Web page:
(reposted from elsewhere)
[T]he scientific method consists of a set of moral rules on what scientists must consider truthful testimony. Otherwise no ‘method’ exists. The scope of these moral rules has evolved during the twentieth century in ways that I think very few people, scientists included, understand. (I will go into this a bit later if need be.)||
Scientists do not practice (or even pay any attention to) philosophy or philosophers. Philosophers tend to be justificationists, but scientists do not practice justification. So no, scientists do not defend arenas using logic at all. That is what philosophers do when they try to defend one epistemological justification or another. Scientists demonstrate. They do not justify.
Philosphers justify. So no, they did not evolve nor are they practiced by similar means. Rationalism and science are practiced by opposite means: justification versus demonstration and warranty.
Scientists, and the discipline of science operate upon these epistemological principles:
(a) we know nothing for certain, and may never be able to know anything for certain. (the most parsimonious non tautological statement possible).
(b) we know what works and what doesn’t work. Everything else we say is just hypothesis, theory and law
(c) all knowledge is theoretical (intuition, hypothesis, theory, or law)
(d) we can combine theories to create models, which themselves are theories.
(e) To publish a theory (‘distribute an intellectual product for consumption’) one must subject it tests (Provide a Warranty) stating that it is:
i) consistent (logical)
ii) correspondent (correlative)
iii) empirical (observable)
iv) operational (existentially possible)
vi) reasonably falsified
The scientific method consists, if anything, in meeting these moral constraints upon their statements. It is their job to speak truthfully. But they never claim to state the truth. Even mathematicians (of any degree of sophistication) will say that truth is a problem of philosophy, while proof is a problem of mathematics.
Mises’ argument is false because there are no non-trivial, non-tautological, certain, premises. If, as Einstein demonstrated, even time and length are concepts that we cannot count upon (length is the argument used to demonstrate the fallacy of even geometric premises). While we may imagine a point or a line, we cannot construct one. While we may imagine infinite sets, we cannot construct one. While we may imagine the square root of two, it cannot exist without a physical context to determine its arbitrary precision and therefore its existence.
So no. Mises’ rationalism is a good story. But it’s just a story. An analogy.
In order to warranty a statement as truthfully represented, it must meet the criteria that scientists have put forward. Science is merely a moral discipline for the purpose of truth telling. If we cannot say it scientifically then we cannot warrant that we are saying it truthfully: free of all possible error, bias, and deception.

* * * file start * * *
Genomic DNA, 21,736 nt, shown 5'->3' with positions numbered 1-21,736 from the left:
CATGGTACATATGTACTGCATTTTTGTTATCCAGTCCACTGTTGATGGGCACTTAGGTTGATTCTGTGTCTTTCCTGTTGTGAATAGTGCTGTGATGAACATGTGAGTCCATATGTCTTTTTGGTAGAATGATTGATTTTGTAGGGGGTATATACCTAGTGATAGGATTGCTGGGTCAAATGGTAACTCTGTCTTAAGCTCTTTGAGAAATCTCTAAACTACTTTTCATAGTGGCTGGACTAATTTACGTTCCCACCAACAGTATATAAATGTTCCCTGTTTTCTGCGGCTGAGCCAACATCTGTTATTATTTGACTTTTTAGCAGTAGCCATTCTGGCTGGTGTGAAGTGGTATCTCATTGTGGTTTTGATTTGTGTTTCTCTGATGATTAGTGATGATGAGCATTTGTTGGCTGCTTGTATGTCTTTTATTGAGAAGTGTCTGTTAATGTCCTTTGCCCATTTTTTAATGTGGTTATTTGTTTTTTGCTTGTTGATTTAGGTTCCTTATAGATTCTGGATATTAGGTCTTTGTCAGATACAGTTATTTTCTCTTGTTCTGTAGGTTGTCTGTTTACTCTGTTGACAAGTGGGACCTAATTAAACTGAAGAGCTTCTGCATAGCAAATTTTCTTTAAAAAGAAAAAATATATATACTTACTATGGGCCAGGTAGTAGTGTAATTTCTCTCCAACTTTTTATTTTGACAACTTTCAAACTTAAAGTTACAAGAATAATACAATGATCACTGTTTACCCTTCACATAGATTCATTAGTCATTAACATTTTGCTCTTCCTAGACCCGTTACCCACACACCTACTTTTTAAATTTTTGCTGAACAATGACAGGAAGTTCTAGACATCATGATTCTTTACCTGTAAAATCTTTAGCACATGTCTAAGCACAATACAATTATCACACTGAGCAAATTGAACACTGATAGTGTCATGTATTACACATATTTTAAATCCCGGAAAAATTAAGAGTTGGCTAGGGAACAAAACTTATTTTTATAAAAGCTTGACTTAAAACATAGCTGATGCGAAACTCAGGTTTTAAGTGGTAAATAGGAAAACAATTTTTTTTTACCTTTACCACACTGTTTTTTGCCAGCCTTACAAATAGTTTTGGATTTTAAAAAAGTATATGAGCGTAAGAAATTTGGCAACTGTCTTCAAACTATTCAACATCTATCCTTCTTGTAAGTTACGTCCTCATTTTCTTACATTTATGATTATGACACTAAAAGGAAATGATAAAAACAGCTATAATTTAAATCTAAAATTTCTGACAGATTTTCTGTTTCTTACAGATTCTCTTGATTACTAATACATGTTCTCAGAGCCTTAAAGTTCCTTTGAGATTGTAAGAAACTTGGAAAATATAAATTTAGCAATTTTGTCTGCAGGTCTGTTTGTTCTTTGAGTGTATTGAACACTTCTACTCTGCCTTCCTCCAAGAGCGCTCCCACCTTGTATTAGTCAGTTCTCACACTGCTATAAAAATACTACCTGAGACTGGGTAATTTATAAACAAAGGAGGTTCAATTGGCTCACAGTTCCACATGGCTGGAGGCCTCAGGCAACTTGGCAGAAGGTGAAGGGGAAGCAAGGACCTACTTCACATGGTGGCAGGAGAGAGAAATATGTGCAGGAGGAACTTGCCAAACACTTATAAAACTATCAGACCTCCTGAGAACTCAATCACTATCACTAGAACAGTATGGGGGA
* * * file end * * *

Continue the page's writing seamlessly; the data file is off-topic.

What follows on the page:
Mises was trying to combat the abuse of pseudoscience in economics, but he did not, as Brouwer did in math and Bridgman did in physics, discover Intuitionism, Operationalism and Operationism: the necessary test of existential possibility that checks our premises against the context in which we apply them. Praxeology was very close. But he got it wrong. If we see him in this light, as failing in economics where others succeeded in math and science, we can see Mises as part of a triumvirate that tried to add a new moral constraint to the sciences consistent with, or perhaps as an extension of falsification.
It is unfortunate, since the reason Brouwer and Bridgman were not influential was that they failed to grasp that they were making a moral argument to the externalities caused by failing to demonstrate tests of existential possibility. whereas in economics, EVERYTHING WE WORRY ABOUT IS A PRODUCT OF EXTERNALITIES.
Had Mises gone with Science rather than Rationalism we might have saved a century of semi-pseudoscientific argument only recently overthrown. Because in economics, externalities matter. It matters that Keynesian macro is an attempt to justify the manufacture of vast, slowly accumulating, negative externalities that burn down social and genetic capital. It matters that mathematicians talk about a mathematical reality that does not and cannot exist; that Cantorian sets are a bit of verbal nonsense by which to substitute quantity in timeless state, with frequency in a state where time is present. It matters that mathematical physics has seem to be nearly fruitless compared to physical experimentation, and that the entire multiple-world hypothesis was as nonsensical as we intuited.
Externalities matter. And that is before we start talking about postmodernism: the most elaborate lie developed since the invention of theism.
So the truthful, testifiable statement, is not the one Mises makes, but that no economic statement that cannot be reduced to sympathetically testable operations can be true. AND any economic proposition that has not been reduced to a sequence of sympathetically testable operations can be stated to be ethical and or moral.
So no statement that is not open to sympathetic testing (falsification) by operational means (sympathetic testing) can be ‘true’, nor ‘scientific’ since ‘scientific’ refers to morally warrantable constraint upon one’s statements.
Curt Doolittle The Propertarian Institute